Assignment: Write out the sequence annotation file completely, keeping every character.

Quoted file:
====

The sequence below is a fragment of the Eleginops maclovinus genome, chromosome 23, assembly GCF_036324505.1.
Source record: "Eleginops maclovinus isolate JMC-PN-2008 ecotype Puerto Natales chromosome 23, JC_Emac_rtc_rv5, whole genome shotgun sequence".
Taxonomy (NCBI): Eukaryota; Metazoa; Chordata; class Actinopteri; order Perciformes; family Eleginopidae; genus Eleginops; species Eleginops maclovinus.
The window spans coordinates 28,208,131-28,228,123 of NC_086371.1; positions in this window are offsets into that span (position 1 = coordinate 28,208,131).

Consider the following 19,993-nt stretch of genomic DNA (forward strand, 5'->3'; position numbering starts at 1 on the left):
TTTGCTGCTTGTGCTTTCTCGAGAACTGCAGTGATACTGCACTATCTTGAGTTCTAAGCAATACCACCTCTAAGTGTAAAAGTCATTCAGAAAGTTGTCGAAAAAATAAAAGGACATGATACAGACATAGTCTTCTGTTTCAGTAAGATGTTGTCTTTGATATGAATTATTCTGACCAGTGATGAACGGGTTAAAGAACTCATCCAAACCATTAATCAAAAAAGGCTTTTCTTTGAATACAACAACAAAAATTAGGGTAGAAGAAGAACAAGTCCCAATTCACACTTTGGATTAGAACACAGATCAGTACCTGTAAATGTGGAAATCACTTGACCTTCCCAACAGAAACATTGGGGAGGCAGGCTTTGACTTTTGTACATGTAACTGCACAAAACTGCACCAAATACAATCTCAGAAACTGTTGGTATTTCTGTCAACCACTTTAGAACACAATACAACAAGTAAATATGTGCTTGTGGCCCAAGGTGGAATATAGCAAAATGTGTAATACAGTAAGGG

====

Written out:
The sequence below is a fragment of the Eleginops maclovinus genome, chromosome 23, assembly GCF_036324505.1.
Source record: "Eleginops maclovinus isolate JMC-PN-2008 ecotype Puerto Natales chromosome 23, JC_Emac_rtc_rv5, whole genome shotgun sequence".
Taxonomy (NCBI): Eukaryota; Metazoa; Chordata; class Actinopteri; order Perciformes; family Eleginopidae; genus Eleginops; species Eleginops maclovinus.
The window spans coordinates 28,208,131-28,228,123 of NC_086371.1; positions in this window are offsets into that span (position 1 = coordinate 28,208,131).

Consider the following 19,993-nt stretch of genomic DNA (forward strand, 5'->3'; position numbering starts at 1 on the left):
TTTGCTGCTTGTGCTTTCTCGAGAACTGCAGTGATACTGCACTATCTTGAGTTCTAAGCAATACCACCTCTAAGTGTAAAAGTCATTCAGAAAGTTGTCGAAAAAATAAAAGGACATGATACAGACATAGTCTTCTGTTTCAGTAAGATGTTGTCTTTGATATGAATTATTCTGACCAGTGATGAACGGGTTAAAGAACTCATCCAAACCATTAATCAAAAAAGGCTTTTCTTTGAATACAACAACAAAAATTAGGGTAGAAGAAGAACAAGTCCCAATTCACACTTTGGATTAGAACACAGATCAGTACCTGTAAATGTGGAAATCACTTGACCTTCCCAACAGAAACATTGGGGAGGCAGGCTTTGACTTTTGTACATGTAACTGCACAAAACTGCACCAAATACAATCTCAGAAACTGTTGGTATTTCTGTCAACCACTTTAGAACACAATACAACAAGTAAATATGTGCTTGTGGCCCAAGGTGGAATATAGCAAAATGTGTAATACAGTAAGGG